Additionally, a close eye needs to be kept on a supplier to ensure they are maintaining security standards.

So how can this be prevented?

As the problems behind security issues in outsourcing are often contractual, there can be a power struggle between the end user and the supplier over who leads the security policy and who implements the operational aspects.

In particular, companies need to pay close attention to pre-contractual due diligence. For example, determining who is responsible for the firewall, who upgrades patches and who is responsible for penetration testing must be detailed and an "owner" allocated.

There are often tussles over which party drives the strategy. Although there is no hard and fast rule, the insurance company (that is, the customer) should primarily take responsibility for the security strategy and typically the supplier will be responsible for the whole implementation of this strategy.

If no one knows who is responsible for what, then there is a good chance that there will be flaws in the process.

Insurance companies must ensure they have consistent security policy.

The companies must specify rules that outsourcing suppliers must comply with, such as setting passwords and access codes.

Every company has a different way of working, and ensuring that the supplier works in the same style and adheres to the insurance company's processes is paramount in making the security seamless.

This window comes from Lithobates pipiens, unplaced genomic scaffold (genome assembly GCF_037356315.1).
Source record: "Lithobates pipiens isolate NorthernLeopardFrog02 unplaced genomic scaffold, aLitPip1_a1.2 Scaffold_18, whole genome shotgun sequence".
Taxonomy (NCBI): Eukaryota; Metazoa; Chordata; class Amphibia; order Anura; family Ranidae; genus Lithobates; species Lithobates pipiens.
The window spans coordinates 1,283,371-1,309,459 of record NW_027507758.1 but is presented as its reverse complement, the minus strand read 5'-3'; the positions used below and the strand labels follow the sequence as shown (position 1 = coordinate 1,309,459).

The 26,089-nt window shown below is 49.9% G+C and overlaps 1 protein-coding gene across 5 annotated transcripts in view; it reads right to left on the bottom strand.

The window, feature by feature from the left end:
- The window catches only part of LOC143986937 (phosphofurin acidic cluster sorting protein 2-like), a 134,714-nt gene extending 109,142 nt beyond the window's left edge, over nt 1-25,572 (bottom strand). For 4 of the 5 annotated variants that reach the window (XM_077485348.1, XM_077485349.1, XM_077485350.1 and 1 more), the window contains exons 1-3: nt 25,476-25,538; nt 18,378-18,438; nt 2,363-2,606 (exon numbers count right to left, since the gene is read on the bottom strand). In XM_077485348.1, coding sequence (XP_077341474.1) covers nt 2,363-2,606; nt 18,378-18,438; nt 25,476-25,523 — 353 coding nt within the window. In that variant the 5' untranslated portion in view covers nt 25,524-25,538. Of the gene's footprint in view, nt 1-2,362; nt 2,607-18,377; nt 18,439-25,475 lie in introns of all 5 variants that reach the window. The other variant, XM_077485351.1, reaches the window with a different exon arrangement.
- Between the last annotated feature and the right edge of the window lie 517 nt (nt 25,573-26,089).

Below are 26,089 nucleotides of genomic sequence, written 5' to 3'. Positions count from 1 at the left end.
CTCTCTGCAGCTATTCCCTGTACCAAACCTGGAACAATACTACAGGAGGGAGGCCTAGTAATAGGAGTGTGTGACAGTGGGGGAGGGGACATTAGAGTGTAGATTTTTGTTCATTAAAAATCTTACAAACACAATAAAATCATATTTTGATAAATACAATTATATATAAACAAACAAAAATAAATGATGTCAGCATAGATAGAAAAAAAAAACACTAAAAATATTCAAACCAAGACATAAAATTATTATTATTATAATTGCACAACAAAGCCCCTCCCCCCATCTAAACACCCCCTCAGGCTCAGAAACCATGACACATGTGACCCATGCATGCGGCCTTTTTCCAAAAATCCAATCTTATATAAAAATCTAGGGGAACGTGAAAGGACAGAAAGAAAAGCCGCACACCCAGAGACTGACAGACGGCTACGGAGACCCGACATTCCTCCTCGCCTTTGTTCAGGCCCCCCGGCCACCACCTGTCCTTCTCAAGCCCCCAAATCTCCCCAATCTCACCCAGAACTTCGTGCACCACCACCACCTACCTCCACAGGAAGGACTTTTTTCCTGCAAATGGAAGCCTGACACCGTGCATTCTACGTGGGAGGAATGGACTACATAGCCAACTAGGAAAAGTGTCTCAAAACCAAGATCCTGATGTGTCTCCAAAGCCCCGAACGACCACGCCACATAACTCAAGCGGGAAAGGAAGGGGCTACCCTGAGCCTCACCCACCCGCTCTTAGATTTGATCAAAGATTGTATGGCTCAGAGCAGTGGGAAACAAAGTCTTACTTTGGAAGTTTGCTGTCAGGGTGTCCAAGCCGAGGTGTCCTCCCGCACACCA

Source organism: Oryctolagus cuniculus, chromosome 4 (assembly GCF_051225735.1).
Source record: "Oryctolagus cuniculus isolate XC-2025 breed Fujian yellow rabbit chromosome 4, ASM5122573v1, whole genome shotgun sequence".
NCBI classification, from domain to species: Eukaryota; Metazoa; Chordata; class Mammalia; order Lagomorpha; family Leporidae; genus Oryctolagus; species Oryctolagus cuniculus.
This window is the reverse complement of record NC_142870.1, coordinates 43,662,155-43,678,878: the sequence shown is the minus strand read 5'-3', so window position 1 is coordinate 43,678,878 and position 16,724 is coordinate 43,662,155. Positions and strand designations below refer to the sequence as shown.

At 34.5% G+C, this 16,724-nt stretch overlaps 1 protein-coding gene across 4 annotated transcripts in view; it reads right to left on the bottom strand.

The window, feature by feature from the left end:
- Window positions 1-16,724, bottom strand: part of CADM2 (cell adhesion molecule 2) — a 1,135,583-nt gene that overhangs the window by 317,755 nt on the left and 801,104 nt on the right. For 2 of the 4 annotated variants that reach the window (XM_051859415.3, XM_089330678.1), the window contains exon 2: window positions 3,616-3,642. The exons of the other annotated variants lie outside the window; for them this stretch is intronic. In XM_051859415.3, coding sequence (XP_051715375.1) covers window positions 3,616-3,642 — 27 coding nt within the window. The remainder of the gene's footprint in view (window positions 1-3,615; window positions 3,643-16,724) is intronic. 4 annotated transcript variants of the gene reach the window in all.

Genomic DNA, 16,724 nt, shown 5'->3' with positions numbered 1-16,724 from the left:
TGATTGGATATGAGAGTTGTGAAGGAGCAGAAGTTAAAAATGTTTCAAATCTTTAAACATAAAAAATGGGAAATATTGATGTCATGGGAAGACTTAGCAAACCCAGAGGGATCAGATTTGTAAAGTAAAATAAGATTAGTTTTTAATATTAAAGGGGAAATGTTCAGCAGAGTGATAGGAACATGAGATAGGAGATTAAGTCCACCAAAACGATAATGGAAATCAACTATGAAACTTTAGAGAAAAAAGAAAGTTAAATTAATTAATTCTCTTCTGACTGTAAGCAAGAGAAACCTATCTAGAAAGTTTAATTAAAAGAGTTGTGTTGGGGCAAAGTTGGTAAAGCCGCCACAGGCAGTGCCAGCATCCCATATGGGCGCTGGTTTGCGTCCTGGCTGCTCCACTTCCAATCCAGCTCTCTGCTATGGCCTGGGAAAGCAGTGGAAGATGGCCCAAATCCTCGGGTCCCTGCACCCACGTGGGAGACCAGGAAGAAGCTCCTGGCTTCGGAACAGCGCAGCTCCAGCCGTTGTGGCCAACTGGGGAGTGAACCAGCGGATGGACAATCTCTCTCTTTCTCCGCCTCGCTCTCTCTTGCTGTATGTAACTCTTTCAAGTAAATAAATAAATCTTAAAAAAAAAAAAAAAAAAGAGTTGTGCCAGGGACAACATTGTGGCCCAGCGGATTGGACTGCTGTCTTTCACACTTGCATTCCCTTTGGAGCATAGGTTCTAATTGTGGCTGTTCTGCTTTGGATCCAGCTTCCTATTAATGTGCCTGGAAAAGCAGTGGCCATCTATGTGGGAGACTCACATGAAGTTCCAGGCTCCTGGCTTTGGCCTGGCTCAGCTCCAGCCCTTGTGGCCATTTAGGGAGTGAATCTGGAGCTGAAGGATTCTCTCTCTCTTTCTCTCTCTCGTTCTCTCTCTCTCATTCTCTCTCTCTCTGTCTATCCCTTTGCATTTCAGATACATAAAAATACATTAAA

It is also important to impose a greater level of control - put the obligation on to the supplier.

It's one thing having it in the contract but if the supplier is aware the insurance company is keeping a close eye on them they'll be far more likely to ensure they meet the required security standards.

So what if they don't meet those standards?

Impose as much of a burden on suppliers in terms of indemnity.

Putting all the risk on the head of the supplier pressures them to get it right. They'll know that if they don't (and particularly if there is any breach in security as a result) then there will be severe consequences.

Risks are always changing and, in turn, so must the security policy. Ongoing audits of security policies are continuously updated and amended in light of the proliferation of viruses. Whether in-house or outsourced, this is a security must. If outsourced the end user needs to ensure that the supplier is up to the job.

Choosing a supplier with a range of clients that provide security services for a range of companies may help, as they'll be generally more aware of the market and changing risks.

Also it's good to look for a supplier that has an exemplary record in terms of providing security.

What if the worst happens? For those extreme and unforeseen circumstances, a meticulous security crisis management plan should be in place. So if the unthinkable happens the insurance company and the supplier know how to handle it quickly and efficiently to minimise and contain any damage.

An outsourcing project, like any other business environment can never be 100 per cent secure.

However, with forethought and insight, insurance companies and their outsourcing suppliers can do their best to protect themselves.

Thorough preparation can, in almost all situations, counter any security attack, be it from an internal or external source. IT

' Andrew Rigby is a partner at the technology and outsourcing group at Addleshaw Goddard